Plan for a parametric townhouse of undulating brick “flames” is rekindled in Tribeca

Model of 187 Franklin. (Courtesy SYSTEMarchitects)

Model of 187 Franklin. (Courtesy SYSTEMarchitects)

Getting the blessing of the New York City Landmarks Preservation Commission can be a tricky thing. Typically, your best bet is to go contextual: stick with historic materials and keep the modern ornamentation to a minimum. That is clearly not the approach that SYSTEMarchitects‘ Jeremy Edmiston took for a parametrically designed Tribeca townhouse in search of facelift.

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Riverfront Revival by Shalom Baranes

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Shalom Baranes' renovation of a 1984 office building transformed a waterfront eyesore into a sleek condominium complex. (Thomas Arledge Photography)

Shalom Baranes’ renovation of a 1984 office building transformed a waterfront eyesore into a sleek condominium complex. (Thomas Arledge Photography)

Brick and metal transform a tired office block into a residential building worthy of its site.

Located on a slice of land adjacent to the Potomac River in Old Town Alexandria, Virginia, the 1984 Sheet Metal Workers Union National Pension Fund building failed to live up to the site’s potential. “I’ve used this in a couple of lectures,” said Shalom Baranes Associates principal Patrick Burkhart. “I show ‘before’ photos and ask the audience, ‘What is this building?’ The answers include: ‘It looks like an urban jail.'” When the property came on the market, Maryland-based developer EYA seized the opportunity to transform the waterfront eyesore into a contemporary condominium complex. Clad in brick and metal paneling, with high performance glazing emphasizing views along the Potomac, the Oronoco balances a sleek urban aesthetic with sensitivity to Old Town’s historic fabric.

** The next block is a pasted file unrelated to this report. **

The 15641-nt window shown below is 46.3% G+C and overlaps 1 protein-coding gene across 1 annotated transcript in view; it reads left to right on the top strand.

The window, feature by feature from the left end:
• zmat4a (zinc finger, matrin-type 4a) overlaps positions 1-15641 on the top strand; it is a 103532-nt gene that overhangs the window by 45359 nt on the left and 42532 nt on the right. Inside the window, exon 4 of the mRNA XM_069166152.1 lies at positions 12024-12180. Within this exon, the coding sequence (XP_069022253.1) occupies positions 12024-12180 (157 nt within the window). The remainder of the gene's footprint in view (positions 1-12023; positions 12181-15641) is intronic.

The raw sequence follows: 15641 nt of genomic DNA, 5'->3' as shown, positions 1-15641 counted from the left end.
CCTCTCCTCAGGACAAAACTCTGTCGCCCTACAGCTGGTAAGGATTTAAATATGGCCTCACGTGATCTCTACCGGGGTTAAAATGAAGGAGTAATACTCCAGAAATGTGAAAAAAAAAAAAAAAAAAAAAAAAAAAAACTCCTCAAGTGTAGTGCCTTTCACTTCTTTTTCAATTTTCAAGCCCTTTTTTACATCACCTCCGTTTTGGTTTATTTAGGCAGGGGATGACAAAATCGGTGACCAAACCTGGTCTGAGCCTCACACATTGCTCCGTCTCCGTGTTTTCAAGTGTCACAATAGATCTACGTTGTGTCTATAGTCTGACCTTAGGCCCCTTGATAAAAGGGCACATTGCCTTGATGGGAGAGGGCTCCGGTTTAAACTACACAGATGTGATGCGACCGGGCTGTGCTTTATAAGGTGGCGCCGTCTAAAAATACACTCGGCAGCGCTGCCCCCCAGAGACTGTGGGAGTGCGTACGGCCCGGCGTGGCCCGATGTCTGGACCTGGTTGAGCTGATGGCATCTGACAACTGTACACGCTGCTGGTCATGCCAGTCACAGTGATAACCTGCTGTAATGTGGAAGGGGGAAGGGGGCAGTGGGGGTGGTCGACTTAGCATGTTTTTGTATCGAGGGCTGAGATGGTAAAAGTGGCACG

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Overland Unclogs Historic Plumbing Warehouse

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Through adaptive re-use, Overland found a new home in an abandoned warehouse near San Antonio's arts district. (Courtesy Overland)

Through adaptive re-use, Overland created a new home in an abandoned warehouse near San Antonio’s arts district. (Courtesy Overland)

San Antonio firm transforms vacant industrial building into sunlit workspace.

Dissatisfied with their two-story office, San Antonio architecture practice Overland Partners recently went looking for a new home. They found it in an unexpected place: a long-vacant plumbing supply warehouse within the city’s burgeoning arts district. The 1918 Hughes Plumbing Warehouse offered the firm exactly what they wanted—a large open floor plan—in an architecturally refined package. The timber-framed, brick-clad building “is simple,” said project architect Patrick Winn, “but it’s really elegant and beautiful when you’re able to look at it.” The problem was that years of disuse had left their mark. “When we first viewed it, it was really far gone,” recalled Winn. The original windows had been broken up, and the roof had flooded. Undaunted, the architects took on an extensive renovation project, with the result that today the former plumbing distribution center is a boon not just to Overland, but to the neighborhood as a whole.